I am glad you have decided that it makes sense to grant licences to get more oil and gas out of the North Sea instead of importing more. As you say, that means more tax revenue collected here, more better paid UK jobs, less transport costs and less CO 2 for the world as whole. LNG is particularly CO 2 intensive compared to domestic piped gas given the amount of energy needed to compress, cool, transport and convert back to gas.
The same logic should apply to other areas where some want to stop the UK making materials and products that entail substantial fossil fuel energy use. If instead of making them here we just import them, world CO 2 production will increase by at least the amount created by transporting them longer distances and in some cases by the less fuel efficient processes in overseas factories.
The imposition of high carbon taxes in the UK is closing factories here to transfer the jobs and energy consumption elsewhere. It would be a good idea to reduce our taxes on industry using energy to stem our losses of plant and activity. To get inflation down we need to produce more, not less.
The UK also needs to cut down on public spending and borrowing, whilst ensuring enough money well spent to provide better quality public services. The energy money go round is a good area to look into. Subsidies chase windfall and carbon taxes, as government tries to offset the damage done by high taxes leading to uncompetitive energy harming business. We need to disarm both the excessive taxes and the consequential subsidies.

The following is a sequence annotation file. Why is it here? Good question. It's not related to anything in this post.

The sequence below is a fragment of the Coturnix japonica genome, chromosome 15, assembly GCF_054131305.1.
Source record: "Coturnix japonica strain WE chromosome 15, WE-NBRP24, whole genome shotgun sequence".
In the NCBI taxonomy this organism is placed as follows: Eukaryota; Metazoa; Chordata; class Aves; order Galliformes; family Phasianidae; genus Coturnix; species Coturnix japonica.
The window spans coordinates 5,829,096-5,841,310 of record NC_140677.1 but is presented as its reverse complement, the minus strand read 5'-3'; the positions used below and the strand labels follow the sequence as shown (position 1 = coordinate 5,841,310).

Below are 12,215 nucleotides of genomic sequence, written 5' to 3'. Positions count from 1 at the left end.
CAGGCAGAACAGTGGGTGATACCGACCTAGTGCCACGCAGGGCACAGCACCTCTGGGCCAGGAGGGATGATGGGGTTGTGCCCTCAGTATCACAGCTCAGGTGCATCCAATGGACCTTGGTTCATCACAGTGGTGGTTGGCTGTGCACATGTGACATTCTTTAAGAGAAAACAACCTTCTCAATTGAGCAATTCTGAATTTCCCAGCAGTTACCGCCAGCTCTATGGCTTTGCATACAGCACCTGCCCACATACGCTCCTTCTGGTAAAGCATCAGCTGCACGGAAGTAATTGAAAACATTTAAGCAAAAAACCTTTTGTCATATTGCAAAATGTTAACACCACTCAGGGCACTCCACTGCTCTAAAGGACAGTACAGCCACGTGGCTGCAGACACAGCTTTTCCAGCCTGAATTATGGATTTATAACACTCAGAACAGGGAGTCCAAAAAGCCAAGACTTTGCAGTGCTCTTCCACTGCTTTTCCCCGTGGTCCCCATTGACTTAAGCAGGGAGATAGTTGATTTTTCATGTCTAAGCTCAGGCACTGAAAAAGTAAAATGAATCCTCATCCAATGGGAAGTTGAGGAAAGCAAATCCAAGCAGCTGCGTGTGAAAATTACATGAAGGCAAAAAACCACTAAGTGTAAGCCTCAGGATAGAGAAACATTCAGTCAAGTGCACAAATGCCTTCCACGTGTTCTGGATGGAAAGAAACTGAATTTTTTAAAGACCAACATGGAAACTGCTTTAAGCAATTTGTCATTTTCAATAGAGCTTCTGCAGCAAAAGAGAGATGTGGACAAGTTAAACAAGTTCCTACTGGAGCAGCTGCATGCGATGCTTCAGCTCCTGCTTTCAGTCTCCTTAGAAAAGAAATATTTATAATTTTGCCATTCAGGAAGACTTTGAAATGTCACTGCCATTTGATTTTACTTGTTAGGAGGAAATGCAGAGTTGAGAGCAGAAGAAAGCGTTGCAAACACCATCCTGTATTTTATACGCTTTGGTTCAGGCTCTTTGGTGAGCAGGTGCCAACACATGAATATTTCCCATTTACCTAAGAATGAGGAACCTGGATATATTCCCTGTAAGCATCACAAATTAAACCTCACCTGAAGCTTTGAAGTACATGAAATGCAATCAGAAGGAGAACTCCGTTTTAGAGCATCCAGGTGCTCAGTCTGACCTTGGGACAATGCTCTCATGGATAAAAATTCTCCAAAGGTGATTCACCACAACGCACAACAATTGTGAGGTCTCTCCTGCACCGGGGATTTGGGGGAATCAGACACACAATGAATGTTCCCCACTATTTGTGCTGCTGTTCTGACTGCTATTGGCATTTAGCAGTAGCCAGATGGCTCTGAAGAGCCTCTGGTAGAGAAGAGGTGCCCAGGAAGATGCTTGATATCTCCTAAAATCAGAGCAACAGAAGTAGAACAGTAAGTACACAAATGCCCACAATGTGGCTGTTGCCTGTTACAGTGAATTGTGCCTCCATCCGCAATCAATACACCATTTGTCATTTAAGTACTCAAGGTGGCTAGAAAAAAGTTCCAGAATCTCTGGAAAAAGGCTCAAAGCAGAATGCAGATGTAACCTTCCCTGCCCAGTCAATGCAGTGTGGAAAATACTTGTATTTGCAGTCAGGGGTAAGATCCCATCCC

I understand the government and Opposition wish to lead in green transition technologies. We are still in the early stages of a world debate about whether transport and industry should shift all electric, or go to hydrogen, or to fossil fuels with carbon capture and storage. We are still seeking the affordable popular electric vehicles that more people want to buy and can buy. We are in the early phases of trying to find non fossil fuel heating systems for homes that are affordable and good. There are still big debates to be resolved about how you store wind and solar energy for times when the wind does not blow and the sun does not shine. What combination of pump storage, hydrogen and battery storage or other methods will be needed?
These are world issues. The answers have to work in the big CO2 producing areas, China, the USA, India and the EU as well as in the UK, otherwise your efforts will be of no avail. The UK government should not be trying to fund all these technologies itself before it has a clear idea of the winners and the industries are closer to commercial roll out. The UK should avoid spending so much on say carbon capture and storage before the world commercial interests have got further. The UK is good at raising capital and can incubate many starts up and ventures that might be able to come up with the right answers to these energy issues. The UK government is unlikely to pioneer commercial successes on the back of large financial commitments to projects with no current stream of underlying customer revenue.